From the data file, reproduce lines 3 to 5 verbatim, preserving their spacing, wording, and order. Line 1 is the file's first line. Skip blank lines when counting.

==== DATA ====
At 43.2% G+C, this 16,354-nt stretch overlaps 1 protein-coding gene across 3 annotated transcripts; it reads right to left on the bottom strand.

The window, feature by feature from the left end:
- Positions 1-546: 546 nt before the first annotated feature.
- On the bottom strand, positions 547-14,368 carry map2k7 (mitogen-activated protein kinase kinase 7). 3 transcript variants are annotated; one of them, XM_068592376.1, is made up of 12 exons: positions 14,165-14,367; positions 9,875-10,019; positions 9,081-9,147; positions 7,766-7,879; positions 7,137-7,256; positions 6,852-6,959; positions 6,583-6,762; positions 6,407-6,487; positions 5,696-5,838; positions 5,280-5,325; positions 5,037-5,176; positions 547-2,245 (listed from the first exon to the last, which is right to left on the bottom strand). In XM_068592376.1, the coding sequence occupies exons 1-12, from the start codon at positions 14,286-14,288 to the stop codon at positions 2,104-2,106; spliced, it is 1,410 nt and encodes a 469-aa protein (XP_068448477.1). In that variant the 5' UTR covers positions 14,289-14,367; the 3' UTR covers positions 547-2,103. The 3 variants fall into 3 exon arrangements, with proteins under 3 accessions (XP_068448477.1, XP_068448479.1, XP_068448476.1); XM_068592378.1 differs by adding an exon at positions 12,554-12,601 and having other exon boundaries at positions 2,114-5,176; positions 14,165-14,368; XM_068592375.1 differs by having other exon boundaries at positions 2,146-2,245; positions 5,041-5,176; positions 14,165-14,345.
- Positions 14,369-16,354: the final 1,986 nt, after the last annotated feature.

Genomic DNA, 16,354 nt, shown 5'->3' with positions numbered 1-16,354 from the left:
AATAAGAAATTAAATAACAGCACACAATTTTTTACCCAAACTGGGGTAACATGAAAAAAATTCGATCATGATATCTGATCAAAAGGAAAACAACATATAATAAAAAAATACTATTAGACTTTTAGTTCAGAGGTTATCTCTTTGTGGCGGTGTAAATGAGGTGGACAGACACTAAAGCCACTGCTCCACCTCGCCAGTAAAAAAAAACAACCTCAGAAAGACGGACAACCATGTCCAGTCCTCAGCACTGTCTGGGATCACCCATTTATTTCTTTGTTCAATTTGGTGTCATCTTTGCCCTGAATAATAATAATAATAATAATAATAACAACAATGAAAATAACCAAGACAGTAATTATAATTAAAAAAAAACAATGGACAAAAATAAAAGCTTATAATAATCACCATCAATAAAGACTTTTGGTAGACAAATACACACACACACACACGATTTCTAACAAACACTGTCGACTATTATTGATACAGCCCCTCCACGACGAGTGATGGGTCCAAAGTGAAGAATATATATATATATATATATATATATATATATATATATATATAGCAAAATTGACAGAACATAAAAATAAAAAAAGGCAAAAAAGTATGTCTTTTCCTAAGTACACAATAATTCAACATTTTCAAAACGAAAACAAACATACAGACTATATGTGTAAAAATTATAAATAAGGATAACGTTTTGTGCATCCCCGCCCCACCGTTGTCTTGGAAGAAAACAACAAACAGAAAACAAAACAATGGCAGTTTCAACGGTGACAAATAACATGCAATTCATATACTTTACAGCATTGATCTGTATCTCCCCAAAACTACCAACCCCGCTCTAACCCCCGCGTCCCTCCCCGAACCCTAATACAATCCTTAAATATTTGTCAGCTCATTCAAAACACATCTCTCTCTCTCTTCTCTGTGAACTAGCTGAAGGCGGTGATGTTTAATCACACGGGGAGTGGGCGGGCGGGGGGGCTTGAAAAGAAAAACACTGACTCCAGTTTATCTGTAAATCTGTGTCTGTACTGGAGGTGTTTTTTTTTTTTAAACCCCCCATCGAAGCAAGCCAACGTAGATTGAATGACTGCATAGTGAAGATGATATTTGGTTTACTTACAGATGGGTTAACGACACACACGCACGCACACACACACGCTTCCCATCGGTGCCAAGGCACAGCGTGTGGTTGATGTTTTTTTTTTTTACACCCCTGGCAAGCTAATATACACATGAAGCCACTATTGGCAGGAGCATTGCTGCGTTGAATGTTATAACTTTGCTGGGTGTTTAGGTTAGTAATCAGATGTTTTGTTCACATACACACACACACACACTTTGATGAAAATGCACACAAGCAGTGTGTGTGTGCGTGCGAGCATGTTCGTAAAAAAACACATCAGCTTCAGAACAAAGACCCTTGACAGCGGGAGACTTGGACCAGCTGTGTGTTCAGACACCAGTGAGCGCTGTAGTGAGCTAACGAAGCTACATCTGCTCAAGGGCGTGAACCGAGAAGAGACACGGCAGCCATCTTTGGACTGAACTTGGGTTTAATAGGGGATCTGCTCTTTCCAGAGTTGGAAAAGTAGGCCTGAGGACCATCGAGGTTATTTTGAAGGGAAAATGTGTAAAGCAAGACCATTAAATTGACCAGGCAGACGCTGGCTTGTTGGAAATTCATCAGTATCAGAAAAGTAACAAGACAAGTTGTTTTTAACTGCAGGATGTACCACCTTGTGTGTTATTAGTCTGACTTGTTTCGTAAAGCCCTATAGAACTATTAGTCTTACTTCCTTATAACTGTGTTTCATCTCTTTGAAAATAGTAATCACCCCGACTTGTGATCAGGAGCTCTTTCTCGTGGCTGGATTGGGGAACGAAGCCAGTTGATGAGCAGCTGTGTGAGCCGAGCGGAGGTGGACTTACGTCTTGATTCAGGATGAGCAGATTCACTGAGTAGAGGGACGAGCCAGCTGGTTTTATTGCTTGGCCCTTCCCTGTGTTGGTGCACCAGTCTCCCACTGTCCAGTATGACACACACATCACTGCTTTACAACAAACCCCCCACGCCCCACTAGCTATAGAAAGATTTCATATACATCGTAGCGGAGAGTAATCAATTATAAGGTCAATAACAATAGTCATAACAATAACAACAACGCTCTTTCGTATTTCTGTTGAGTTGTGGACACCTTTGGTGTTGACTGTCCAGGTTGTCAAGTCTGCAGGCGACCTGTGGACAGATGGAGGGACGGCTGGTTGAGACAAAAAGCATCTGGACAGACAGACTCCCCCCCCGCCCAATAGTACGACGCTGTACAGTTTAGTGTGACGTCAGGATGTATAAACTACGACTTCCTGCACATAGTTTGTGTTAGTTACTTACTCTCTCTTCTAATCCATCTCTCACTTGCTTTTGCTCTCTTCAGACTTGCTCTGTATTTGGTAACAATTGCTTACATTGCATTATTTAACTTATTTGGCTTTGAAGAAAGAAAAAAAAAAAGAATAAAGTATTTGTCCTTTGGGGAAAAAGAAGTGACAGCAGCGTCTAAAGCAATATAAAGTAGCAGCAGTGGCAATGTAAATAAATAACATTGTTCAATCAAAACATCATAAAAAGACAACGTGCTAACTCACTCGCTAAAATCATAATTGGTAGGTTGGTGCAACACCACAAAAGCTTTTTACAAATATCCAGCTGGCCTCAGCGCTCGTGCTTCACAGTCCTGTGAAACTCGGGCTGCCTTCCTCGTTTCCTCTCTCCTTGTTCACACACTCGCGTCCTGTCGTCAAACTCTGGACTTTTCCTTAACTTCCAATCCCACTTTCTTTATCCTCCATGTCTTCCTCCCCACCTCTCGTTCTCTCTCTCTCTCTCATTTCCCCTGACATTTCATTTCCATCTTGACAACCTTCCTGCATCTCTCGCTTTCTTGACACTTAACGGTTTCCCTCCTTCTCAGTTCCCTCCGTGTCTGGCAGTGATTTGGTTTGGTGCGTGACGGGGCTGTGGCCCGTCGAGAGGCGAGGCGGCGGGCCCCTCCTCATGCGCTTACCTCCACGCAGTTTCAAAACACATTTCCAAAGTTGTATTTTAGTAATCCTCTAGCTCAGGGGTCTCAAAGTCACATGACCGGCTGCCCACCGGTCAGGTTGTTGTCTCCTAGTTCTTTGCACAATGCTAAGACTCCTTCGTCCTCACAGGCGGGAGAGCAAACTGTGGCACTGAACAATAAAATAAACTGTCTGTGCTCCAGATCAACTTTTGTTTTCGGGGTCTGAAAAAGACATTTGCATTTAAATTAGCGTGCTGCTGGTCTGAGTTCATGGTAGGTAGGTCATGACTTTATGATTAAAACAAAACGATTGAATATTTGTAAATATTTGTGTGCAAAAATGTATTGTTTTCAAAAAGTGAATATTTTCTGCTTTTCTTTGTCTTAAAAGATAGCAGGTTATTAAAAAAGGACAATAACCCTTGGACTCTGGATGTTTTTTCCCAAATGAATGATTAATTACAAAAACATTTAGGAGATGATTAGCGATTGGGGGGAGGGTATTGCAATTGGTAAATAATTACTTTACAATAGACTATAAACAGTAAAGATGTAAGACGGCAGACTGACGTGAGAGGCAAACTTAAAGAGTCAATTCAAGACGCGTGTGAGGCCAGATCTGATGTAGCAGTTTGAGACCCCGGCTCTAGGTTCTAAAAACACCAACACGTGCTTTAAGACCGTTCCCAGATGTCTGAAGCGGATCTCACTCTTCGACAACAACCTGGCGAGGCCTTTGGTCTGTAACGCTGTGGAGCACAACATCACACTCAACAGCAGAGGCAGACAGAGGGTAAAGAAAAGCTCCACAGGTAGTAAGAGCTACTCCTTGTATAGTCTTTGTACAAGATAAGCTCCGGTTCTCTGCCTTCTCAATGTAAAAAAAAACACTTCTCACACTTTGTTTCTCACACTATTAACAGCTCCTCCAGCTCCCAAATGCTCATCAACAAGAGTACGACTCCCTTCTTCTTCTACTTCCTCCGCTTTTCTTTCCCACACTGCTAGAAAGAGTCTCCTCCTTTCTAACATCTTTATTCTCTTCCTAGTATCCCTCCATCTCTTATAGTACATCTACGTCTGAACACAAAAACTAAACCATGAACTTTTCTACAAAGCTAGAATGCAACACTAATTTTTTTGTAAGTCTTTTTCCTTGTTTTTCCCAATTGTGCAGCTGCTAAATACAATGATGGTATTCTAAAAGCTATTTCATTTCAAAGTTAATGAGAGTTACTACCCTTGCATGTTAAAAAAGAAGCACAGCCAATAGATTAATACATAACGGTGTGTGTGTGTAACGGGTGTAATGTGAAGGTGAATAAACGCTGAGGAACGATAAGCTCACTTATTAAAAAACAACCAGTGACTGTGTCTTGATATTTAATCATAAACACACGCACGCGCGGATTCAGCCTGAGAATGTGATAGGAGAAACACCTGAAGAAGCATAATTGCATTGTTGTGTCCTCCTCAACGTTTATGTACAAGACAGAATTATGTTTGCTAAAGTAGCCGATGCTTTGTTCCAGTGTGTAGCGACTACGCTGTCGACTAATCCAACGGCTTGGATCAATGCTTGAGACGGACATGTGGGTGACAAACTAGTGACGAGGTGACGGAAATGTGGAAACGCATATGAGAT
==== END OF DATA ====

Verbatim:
- Positions 1-546: 546 nt before the first annotated feature.
- On the bottom strand, positions 547-14,368 carry map2k7 (mitogen-activated protein kinase kinase 7). 3 transcript variants are annotated; one of them, XM_068592376.1, is made up of 12 exons: positions 14,165-14,367; positions 9,875-10,019; positions 9,081-9,147; positions 7,766-7,879; positions 7,137-7,256; positions 6,852-6,959; positions 6,583-6,762; positions 6,407-6,487; positions 5,696-5,838; positions 5,280-5,325; positions 5,037-5,176; positions 547-2,245 (listed from the first exon to the last, which is right to left on the bottom strand). In XM_068592376.1, the coding sequence occupies exons 1-12, from the start codon at positions 14,286-14,288 to the stop codon at positions 2,104-2,106; spliced, it is 1,410 nt and encodes a 469-aa protein (XP_068448477.1). In that variant the 5' UTR covers positions 14,289-14,367; the 3' UTR covers positions 547-2,103. The 3 variants fall into 3 exon arrangements, with proteins under 3 accessions (XP_068448477.1, XP_068448479.1, XP_068448476.1); XM_068592378.1 differs by adding an exon at positions 12,554-12,601 and having other exon boundaries at positions 2,114-5,176; positions 14,165-14,368; XM_068592375.1 differs by having other exon boundaries at positions 2,146-2,245; positions 5,041-5,176; positions 14,165-14,345.
- Positions 14,369-16,354: the final 1,986 nt, after the last annotated feature.